The number of births to teenage mothers in Australia has jumped after decades of steady decline, with a 10 per cent increase nationally.
Hannah Reveley's insight:

 - Article from August 29th 2010.

I agree with the professors quoted in the article, because we tend to categorise 'teenagers' to be 15 or 16 years old , but need to remember that a lot of them are probably 18 - 19; adults who are finished high school, some of whom might have planned their pregnancies.

To look at these huge numbers of teen mums and harshly judge and criticize them is to stand on a pedestal and mock those shorter than us - horrible and unjust.

 

This article has come up with a reason for these high numbers of teenage pregnancies, and has in doing so raised a popular point; children are not being educated enough, and are not taught how to handle peer pressure or real-life situations, in this case, the subject being sex education, doing only 'medium-well'.
Basically, the available support and education for teenage girls (and boys) in and out of school is not to a very high standard and is clearly not paying off if kids are having more 'risky sex' than recorded before.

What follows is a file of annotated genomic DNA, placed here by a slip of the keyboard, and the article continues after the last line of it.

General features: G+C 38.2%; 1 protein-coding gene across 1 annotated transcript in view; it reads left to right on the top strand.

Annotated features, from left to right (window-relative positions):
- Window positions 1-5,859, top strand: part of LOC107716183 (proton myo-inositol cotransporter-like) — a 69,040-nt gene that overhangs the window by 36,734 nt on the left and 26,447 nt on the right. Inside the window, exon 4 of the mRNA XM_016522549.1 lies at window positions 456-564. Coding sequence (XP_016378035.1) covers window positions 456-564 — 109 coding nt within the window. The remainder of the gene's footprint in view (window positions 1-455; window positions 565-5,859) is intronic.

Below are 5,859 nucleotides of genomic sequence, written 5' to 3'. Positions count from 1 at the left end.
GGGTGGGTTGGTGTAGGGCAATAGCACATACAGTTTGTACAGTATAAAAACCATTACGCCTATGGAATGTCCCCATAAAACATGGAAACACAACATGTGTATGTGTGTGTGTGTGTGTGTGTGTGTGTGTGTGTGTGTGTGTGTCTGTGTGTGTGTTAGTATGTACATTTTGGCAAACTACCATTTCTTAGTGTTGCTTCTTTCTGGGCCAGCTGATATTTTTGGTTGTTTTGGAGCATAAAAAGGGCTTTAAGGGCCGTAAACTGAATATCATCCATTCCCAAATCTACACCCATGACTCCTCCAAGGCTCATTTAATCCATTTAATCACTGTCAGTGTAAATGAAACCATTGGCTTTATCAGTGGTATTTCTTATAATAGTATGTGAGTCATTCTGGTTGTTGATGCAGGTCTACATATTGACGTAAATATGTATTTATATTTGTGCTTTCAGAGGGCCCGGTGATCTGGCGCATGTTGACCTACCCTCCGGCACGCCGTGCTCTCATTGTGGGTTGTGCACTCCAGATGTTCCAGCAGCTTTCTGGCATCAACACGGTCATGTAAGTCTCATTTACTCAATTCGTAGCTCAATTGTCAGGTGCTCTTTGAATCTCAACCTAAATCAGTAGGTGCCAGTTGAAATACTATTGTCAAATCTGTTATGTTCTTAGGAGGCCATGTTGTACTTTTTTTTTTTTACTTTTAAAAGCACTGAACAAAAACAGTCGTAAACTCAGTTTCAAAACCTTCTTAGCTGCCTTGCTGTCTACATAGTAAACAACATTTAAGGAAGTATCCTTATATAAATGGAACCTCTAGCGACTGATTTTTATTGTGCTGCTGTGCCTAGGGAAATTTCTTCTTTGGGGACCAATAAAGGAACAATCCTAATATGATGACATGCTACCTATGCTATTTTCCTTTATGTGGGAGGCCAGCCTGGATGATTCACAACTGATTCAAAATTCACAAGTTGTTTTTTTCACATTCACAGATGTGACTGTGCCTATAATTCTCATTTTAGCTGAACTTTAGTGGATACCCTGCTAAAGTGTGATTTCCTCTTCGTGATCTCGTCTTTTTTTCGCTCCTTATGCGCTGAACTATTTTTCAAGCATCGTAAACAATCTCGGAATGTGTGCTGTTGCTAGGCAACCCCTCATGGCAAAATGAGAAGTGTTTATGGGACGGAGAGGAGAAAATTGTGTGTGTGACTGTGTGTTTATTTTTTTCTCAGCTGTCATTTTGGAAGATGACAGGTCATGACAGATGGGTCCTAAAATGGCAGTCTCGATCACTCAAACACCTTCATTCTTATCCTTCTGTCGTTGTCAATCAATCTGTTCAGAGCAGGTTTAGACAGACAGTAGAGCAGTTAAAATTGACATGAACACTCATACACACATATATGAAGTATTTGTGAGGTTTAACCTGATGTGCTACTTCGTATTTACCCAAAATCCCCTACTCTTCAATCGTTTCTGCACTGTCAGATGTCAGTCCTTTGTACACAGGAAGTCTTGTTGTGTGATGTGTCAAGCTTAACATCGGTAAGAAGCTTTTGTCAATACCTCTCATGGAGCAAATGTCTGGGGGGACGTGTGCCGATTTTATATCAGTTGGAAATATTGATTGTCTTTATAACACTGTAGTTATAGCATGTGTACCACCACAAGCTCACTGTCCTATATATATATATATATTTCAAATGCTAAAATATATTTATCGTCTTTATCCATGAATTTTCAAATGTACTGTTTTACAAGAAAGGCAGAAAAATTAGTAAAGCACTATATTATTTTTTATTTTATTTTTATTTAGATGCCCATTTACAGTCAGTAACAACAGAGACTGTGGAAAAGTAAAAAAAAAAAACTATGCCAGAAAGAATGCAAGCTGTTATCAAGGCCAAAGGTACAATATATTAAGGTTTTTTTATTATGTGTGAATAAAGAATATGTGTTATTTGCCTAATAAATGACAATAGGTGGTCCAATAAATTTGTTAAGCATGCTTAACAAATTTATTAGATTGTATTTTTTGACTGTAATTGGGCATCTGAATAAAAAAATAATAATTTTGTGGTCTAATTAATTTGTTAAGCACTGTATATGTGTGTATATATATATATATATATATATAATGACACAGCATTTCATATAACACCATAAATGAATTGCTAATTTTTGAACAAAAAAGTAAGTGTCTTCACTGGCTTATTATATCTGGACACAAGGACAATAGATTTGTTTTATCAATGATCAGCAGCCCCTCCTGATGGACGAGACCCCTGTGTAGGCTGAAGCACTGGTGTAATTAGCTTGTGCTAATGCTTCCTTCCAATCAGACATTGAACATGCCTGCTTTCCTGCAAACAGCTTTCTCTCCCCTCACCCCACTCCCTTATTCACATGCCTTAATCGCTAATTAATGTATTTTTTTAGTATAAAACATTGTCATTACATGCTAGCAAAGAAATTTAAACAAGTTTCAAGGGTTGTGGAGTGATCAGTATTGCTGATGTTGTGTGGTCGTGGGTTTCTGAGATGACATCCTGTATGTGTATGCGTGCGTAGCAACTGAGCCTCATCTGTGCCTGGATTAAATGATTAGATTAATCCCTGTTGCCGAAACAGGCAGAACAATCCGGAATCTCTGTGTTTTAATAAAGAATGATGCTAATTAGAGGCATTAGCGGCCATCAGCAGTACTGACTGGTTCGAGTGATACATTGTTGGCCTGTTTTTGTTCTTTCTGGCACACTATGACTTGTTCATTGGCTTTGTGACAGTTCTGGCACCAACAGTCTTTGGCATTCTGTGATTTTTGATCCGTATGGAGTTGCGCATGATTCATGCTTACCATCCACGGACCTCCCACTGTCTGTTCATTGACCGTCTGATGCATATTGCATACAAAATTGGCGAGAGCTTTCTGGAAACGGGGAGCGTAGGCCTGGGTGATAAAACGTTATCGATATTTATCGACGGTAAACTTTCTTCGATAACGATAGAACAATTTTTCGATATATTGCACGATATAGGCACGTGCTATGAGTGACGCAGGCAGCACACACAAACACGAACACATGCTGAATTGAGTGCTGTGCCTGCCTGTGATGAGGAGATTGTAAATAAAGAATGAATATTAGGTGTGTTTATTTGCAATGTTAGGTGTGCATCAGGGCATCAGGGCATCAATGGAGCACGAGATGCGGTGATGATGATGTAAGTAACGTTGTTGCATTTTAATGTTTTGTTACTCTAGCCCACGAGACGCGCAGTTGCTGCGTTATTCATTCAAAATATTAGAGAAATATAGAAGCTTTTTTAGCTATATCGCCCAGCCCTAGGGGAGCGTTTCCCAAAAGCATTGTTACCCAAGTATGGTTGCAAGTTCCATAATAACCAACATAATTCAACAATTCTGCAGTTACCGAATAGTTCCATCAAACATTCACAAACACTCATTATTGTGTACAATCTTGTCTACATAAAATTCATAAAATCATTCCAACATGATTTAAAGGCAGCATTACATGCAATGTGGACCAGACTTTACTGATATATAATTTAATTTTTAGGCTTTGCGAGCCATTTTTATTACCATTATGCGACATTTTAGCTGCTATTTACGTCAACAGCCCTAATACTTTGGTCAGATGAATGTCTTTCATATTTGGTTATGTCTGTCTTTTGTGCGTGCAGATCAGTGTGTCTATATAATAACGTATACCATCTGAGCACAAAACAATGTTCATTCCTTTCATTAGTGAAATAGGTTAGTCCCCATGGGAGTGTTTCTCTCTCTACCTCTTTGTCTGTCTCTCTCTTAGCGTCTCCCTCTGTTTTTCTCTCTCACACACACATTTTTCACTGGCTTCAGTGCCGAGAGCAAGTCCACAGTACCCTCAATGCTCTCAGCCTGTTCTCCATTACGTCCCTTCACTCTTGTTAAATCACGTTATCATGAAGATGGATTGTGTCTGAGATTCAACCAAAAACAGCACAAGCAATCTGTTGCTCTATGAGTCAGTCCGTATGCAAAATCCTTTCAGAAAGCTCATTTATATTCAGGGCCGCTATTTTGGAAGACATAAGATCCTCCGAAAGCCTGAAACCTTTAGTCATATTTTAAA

This relates to our classwork because we have been talking about risk-taking situations that teenagers particularly, face as they head into adulthood.

We have discussed that the reason why PDHPE is compulsory is because we need to be as supported as possible, with information and guidance as we start to face hard decisions in life and need to fend for ourselves. 

Education in sex, drugs and alcohol is particularly important because we will highly likely face all of these at some point soon and have to know the consequences, tips and tricks to take them seriously and defend our health and safety.

 

 

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Young Australians paid to have STD test

Young Australians paid to have STD test | Hannah's Semester1 PDH | Scoop.it
Young people will be paid to get tested for chlamydia under an Australian-first initiative.
Hannah Reveley's insight:

This newspaper article from early 2011 explains the reasoning behind a new initiative in the ACT to pay young people to get STD tests, specifically testing for chlamydia. 
Chlamydia is a sexually transmitted disease with no symptoms which, if caught early, can be treated easily with antibiotics. But if left  too late, can have unwelcome long-term effects.